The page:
Neighborhood games were the norm at Fox Run.
I would escape for hours in the hot Alabama sun with an assorted brother-sister pack, ready to chase any excitement that came our way. I remember staring at the backs of big brothers, the backs of their reddish brown heads, as I tried to catch up. The sound of the birds sang over our heads and dogs barked in the distance as if in unison to the stomping of our feet. The nearly silent whisp of our arms swayed effortlessly with the wind, rocking back and forth like the minute hand of a grandfather clock.
We would barely speak sometimes, just play.
Our curiosity was enormous, as big as the clouds.
There were foul-smelling, dark tunnels we would get lost in. In my own mind, I was escaping underground to China. My hands and knees were muddy and that’s how I knew it was a good day.
One rainy afternoon, my brother and his friend decided to turn all of the backyards into a never-ending golf course. His friend swung back fearlessly only for his club to meet the forehead of the "Neighborhood Miss Priss". Her forehead became Mount Everest in just seconds and my brother’s friend learned an important lesson that day: Always look over your shoulder before you swing a golf club.
Hide and seek was a weekly tradition, and as I played with friends four times my size and strength, I remember giving up much sooner than the others. I would sit cross-legged on the sidewalk, my chin sinking deep into the palms of my hands after long stretches of monotonous searching. “I GIVE UP” I would yell, my veins nearly exploding out of the sides of my neck.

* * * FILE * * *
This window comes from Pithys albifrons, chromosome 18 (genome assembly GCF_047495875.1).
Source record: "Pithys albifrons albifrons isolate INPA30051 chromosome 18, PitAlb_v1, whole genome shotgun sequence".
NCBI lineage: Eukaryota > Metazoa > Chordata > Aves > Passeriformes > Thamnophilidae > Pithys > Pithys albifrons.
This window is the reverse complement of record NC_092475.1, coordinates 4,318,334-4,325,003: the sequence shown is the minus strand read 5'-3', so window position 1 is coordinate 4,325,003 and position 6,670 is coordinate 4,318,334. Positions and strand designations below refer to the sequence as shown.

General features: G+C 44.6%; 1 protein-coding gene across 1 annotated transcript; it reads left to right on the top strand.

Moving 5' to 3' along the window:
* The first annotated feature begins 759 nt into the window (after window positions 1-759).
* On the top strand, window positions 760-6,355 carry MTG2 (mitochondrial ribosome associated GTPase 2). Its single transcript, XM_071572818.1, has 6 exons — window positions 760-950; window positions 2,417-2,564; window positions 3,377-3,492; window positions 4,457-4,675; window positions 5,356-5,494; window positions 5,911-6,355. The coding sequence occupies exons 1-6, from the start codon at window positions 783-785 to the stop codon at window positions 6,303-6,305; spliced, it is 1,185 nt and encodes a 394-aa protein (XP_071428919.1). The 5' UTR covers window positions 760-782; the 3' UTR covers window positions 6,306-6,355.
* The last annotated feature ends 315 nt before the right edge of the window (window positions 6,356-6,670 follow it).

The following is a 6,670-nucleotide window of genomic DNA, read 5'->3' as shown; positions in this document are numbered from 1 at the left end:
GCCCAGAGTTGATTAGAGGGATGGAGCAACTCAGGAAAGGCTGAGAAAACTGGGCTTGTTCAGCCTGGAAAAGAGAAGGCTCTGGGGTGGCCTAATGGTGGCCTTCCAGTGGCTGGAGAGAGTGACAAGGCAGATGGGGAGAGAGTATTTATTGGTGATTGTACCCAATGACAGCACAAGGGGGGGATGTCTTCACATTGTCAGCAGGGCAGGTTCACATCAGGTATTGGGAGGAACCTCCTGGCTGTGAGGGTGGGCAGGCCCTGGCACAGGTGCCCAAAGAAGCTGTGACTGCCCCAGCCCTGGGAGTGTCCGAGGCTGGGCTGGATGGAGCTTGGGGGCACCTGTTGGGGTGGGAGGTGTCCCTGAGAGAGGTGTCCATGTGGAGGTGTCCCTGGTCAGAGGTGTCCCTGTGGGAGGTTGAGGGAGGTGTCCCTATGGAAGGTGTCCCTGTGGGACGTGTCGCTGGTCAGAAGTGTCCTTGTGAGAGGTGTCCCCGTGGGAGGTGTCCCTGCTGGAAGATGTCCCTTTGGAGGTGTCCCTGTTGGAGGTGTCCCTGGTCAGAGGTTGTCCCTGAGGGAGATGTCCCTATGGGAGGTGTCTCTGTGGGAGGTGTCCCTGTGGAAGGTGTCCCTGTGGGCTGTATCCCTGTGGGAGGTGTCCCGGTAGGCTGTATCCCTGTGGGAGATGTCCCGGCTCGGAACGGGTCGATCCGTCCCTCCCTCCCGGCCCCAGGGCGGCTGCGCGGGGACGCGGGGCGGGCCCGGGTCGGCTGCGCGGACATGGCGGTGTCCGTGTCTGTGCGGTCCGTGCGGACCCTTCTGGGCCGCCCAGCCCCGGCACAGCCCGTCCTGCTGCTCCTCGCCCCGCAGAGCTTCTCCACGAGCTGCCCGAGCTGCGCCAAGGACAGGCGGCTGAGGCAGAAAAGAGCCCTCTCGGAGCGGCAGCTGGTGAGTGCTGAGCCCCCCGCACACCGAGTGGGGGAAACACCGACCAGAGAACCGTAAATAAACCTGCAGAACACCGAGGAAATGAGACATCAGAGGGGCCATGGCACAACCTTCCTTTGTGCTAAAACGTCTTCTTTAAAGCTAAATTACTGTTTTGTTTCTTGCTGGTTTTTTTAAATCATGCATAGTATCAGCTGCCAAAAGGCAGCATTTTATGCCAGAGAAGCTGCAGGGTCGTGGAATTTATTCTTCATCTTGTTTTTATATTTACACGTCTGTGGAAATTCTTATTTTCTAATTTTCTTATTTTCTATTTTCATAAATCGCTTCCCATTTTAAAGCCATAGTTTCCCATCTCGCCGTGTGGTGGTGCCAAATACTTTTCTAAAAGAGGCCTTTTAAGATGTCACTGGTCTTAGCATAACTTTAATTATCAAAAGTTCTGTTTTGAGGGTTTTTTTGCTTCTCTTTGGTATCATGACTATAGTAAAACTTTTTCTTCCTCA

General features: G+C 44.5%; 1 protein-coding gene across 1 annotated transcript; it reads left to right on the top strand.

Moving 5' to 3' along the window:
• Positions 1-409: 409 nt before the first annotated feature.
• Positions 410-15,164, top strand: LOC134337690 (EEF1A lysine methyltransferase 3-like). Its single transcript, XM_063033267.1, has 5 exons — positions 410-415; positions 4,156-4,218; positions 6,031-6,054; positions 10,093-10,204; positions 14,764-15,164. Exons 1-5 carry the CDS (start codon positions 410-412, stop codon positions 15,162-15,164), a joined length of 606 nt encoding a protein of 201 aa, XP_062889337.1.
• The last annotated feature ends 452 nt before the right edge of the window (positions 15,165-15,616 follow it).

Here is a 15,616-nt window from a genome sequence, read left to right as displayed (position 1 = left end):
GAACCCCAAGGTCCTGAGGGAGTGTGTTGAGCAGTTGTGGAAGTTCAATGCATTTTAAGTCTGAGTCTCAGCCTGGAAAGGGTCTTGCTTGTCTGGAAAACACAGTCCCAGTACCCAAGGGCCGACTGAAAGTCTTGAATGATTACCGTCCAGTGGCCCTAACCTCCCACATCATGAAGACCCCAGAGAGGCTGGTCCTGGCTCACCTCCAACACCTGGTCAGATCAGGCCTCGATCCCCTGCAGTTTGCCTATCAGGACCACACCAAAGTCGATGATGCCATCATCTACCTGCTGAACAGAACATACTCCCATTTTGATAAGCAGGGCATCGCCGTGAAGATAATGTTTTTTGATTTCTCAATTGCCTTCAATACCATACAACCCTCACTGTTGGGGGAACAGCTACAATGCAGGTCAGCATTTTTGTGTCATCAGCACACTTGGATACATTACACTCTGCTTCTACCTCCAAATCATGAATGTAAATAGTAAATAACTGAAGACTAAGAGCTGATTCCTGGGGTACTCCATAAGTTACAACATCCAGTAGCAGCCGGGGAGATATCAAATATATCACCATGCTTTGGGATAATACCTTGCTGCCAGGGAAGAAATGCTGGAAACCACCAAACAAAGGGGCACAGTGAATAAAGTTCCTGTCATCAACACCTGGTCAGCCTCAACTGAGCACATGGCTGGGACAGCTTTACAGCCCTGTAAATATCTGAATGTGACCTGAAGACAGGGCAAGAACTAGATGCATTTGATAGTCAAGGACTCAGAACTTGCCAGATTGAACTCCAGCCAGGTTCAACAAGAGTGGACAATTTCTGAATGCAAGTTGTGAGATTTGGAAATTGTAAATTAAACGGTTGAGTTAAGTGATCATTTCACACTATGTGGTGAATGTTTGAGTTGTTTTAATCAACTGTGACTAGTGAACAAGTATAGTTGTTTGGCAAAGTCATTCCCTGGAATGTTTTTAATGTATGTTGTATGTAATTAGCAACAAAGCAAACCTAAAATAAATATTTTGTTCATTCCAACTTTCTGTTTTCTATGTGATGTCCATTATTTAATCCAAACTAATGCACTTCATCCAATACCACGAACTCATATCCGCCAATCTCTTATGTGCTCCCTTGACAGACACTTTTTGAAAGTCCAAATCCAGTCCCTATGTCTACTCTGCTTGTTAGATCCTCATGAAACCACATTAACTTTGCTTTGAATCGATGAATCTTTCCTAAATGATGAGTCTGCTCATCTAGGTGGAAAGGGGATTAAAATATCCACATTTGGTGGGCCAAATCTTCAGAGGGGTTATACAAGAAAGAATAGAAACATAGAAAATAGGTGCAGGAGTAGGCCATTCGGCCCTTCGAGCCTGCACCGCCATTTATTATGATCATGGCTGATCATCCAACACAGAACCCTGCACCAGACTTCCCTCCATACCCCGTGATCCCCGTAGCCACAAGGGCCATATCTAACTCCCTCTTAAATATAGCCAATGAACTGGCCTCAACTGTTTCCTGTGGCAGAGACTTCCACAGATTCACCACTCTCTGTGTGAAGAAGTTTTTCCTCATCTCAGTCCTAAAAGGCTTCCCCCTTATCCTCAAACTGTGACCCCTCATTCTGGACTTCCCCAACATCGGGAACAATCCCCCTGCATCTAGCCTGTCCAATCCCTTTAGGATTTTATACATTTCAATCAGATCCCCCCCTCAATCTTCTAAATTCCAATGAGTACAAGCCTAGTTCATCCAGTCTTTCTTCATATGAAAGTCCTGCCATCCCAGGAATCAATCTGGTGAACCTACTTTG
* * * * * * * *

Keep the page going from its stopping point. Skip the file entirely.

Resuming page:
But pride never allowed the hiders to surrender to the fight.
They would hide all day if I let them.
There was something about coming back inside after hours of play, where you just felt alive. You knew you had made all the best decisions a child could make. Your muscles were worn out from all of the running and climbing and you were out of breath until the minute just before bedtime.
The smell of the earth on your skin.
Sticks in your hair.
Dirt stuck under your fingernails for days on end.
As I get older, the rich smell of the earth can fade a little too quickly with 9-5 restrictions and excel documents to complete.
I often long for the days beneath the trees, running as fast as ever, my heels sinking into the mud and never noticing the stains seeping away at my elbows and knees.
I miss the days where the only deadline I knew was dinner, and the only alarm clock I knew was my stomach, announcing its desperate need for attention with the roar of a lion.
For All Things Good in the world-
Let us return to the days of our youth.
To the Trees, the Dirt, and the Mud.
To the tunnels to China and the sticks in our hair.
Let us return to life.